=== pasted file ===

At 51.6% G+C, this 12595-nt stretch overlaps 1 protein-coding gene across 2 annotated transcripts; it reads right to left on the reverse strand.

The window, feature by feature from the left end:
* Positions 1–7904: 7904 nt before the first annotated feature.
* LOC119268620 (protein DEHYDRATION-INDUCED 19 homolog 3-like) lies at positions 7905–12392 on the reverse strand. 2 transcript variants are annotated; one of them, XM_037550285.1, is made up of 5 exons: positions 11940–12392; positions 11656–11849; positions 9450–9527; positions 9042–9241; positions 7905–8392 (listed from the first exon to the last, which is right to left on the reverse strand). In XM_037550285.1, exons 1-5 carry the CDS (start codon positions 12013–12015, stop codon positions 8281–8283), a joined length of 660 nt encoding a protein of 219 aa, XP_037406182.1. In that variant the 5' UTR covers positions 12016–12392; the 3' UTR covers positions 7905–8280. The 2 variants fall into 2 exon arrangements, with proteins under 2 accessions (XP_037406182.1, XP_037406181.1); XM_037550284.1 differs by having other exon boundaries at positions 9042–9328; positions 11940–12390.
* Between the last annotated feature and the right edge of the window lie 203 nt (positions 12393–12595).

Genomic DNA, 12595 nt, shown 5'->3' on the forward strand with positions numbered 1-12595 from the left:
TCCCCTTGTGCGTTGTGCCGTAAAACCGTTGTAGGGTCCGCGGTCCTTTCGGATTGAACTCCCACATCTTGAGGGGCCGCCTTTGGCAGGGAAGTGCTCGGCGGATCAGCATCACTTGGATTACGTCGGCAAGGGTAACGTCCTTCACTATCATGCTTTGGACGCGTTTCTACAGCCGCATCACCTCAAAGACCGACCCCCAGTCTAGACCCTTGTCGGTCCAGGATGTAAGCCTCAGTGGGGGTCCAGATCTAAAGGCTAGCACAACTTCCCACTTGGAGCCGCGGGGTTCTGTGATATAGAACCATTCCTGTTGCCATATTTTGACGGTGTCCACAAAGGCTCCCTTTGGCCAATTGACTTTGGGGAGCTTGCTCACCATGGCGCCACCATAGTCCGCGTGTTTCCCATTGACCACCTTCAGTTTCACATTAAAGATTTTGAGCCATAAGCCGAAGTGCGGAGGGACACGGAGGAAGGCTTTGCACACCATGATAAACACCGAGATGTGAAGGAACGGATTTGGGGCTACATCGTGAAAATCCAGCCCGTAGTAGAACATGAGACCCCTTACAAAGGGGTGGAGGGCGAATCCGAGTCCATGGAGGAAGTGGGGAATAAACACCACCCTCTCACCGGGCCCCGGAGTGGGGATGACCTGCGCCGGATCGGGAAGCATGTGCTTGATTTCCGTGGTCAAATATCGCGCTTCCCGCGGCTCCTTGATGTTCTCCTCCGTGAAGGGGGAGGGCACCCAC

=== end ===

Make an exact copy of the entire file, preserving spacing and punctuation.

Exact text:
At 51.6% G+C, this 12595-nt stretch overlaps 1 protein-coding gene across 2 annotated transcripts; it reads right to left on the reverse strand.

The window, feature by feature from the left end:
* Positions 1–7904: 7904 nt before the first annotated feature.
* LOC119268620 (protein DEHYDRATION-INDUCED 19 homolog 3-like) lies at positions 7905–12392 on the reverse strand. 2 transcript variants are annotated; one of them, XM_037550285.1, is made up of 5 exons: positions 11940–12392; positions 11656–11849; positions 9450–9527; positions 9042–9241; positions 7905–8392 (listed from the first exon to the last, which is right to left on the reverse strand). In XM_037550285.1, exons 1-5 carry the CDS (start codon positions 12013–12015, stop codon positions 8281–8283), a joined length of 660 nt encoding a protein of 219 aa, XP_037406182.1. In that variant the 5' UTR covers positions 12016–12392; the 3' UTR covers positions 7905–8280. The 2 variants fall into 2 exon arrangements, with proteins under 2 accessions (XP_037406182.1, XP_037406181.1); XM_037550284.1 differs by having other exon boundaries at positions 9042–9328; positions 11940–12390.
* Between the last annotated feature and the right edge of the window lie 203 nt (positions 12393–12595).

Genomic DNA, 12595 nt, shown 5'->3' on the forward strand with positions numbered 1-12595 from the left:
TCCCCTTGTGCGTTGTGCCGTAAAACCGTTGTAGGGTCCGCGGTCCTTTCGGATTGAACTCCCACATCTTGAGGGGCCGCCTTTGGCAGGGAAGTGCTCGGCGGATCAGCATCACTTGGATTACGTCGGCAAGGGTAACGTCCTTCACTATCATGCTTTGGACGCGTTTCTACAGCCGCATCACCTCAAAGACCGACCCCCAGTCTAGACCCTTGTCGGTCCAGGATGTAAGCCTCAGTGGGGGTCCAGATCTAAAGGCTAGCACAACTTCCCACTTGGAGCCGCGGGGTTCTGTGATATAGAACCATTCCTGTTGCCATATTTTGACGGTGTCCACAAAGGCTCCCTTTGGCCAATTGACTTTGGGGAGCTTGCTCACCATGGCGCCACCATAGTCCGCGTGTTTCCCATTGACCACCTTCAGTTTCACATTAAAGATTTTGAGCCATAAGCCGAAGTGCGGAGGGACACGGAGGAAGGCTTTGCACACCATGATAAACACCGAGATGTGAAGGAACGGATTTGGGGCTACATCGTGAAAATCCAGCCCGTAGTAGAACATGAGACCCCTTACAAAGGGGTGGAGGGCGAATCCGAGTCCATGGAGGAAGTGGGGAATAAACACCACCCTCTCACCGGGCCCCGGAGTGGGGATGACCTGCGCCGGATCGGGAAGCATGTGCTTGATTTCCGTGGTCAAATATCGCGCTTCCCGCGGCTCCTTGATGTTCTCCTCCGTGAAGGGGGAGGGCACCCAC